Coenzyme Q10 (CoQ, CoQ10) is a vitamin-like natural compound that plays an essential role in the electron transport chain, production of adenosine triphosphate (ATP), and inhibition of reactive oxygen species (ROS). It is a potent antioxidant and protective agent, and its effects have been shown in neurodegenerative diseases, including Leber Hereditary Optic Atrophy, Parkinson’s disease, and Huntington’s diseases [25,26]; it also has an effect on retinal ganglion cells (RGCs) [27]. In preclinical trails [28,29,30], topically administrated CoQ10 helped reduce the levels of extracellular glutamate, retinal damage, and cellular apoptosis. Treatment with the active form of CoQ10—ubiquinol—also enhances the survival rate of RGCs by decreasing apoptosis and increasing the expression of TFAM/oxidative phosphorylation (OXPHOS) complex 2 protein [25,28]. CoQ10 along with α-tocopherol (vitamin E) in POAG patients improved the retinal biometric responses (pattern electroretinogram improvement) and bioelectric cortical responses (visual evoked potentials improvement) [28,30,31,32,33].

2.2. Normal Tension Glaucoma

The effects of niacin (vitamin B3) deficiency and the development of glaucoma are considered to be independent of IOP. Decreased intake of products rich in vitamin B3 has been reported in individuals with glaucoma with pressure lower than 21 mmHg [34]. Besides the influence of individual nutrients on the occurrence of glaucoma, the nutritional status of the body seems to be an important factor modulating the risk of this disease. An association between reduced nutrient intake and low body mass index (<18.5 kg/m2) in women and an increased incidence of NTG in these individuals have been demonstrated [35].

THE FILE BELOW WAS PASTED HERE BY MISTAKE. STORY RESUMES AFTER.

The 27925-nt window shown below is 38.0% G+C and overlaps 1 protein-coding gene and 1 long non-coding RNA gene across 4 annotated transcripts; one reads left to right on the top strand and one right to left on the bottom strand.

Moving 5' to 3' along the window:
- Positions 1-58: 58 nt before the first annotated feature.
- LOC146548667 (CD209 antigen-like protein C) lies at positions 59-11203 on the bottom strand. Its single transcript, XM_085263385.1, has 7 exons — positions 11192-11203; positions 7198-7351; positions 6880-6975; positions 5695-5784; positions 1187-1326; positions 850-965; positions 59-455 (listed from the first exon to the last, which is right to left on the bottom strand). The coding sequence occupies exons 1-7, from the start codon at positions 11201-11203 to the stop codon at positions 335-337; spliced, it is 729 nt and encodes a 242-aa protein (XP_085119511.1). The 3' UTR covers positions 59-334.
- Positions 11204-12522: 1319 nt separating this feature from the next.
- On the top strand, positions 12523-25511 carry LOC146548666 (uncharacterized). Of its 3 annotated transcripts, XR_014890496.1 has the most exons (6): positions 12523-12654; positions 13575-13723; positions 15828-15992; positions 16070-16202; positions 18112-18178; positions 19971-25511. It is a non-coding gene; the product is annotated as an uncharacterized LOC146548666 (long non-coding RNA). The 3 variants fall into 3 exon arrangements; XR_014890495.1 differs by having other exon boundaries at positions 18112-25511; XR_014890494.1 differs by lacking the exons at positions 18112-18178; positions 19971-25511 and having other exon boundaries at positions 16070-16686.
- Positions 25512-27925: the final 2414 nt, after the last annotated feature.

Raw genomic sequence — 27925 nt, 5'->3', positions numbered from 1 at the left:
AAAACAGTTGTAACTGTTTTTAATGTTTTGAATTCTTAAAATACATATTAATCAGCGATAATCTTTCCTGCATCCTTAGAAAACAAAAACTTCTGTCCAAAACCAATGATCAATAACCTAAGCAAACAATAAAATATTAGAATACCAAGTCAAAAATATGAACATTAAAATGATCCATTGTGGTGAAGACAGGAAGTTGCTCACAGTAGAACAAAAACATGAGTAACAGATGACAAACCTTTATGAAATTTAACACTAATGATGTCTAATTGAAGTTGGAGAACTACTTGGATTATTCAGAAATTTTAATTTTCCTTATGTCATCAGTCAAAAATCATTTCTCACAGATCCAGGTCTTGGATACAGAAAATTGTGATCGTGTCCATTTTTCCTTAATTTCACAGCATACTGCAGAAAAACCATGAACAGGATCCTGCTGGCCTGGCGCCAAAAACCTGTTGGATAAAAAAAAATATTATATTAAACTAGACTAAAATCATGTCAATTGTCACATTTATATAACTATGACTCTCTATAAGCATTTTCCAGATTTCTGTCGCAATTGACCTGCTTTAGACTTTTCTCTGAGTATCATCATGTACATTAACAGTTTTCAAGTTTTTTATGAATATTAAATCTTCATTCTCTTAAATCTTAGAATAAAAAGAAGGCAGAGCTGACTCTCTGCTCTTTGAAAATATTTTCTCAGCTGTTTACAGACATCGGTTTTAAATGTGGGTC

Retinol belongs to the group of vitamin-A derivatives and has antioxidant function. The level of retinol in the blood serum of individuals with NTG was tested. The results were compared with those from participants with POAG and of a control group. Significantly lower levels of retinol in the serum of participants with NTG were observed compared to the control group and to participants with glaucoma with high IOP, which may indicate the influence of the retinol level on the occurrence and course of NTG [36].
Other compounds with a potential influence on the course of NTG are anthocyanins and Ginkgo biloba extract [37].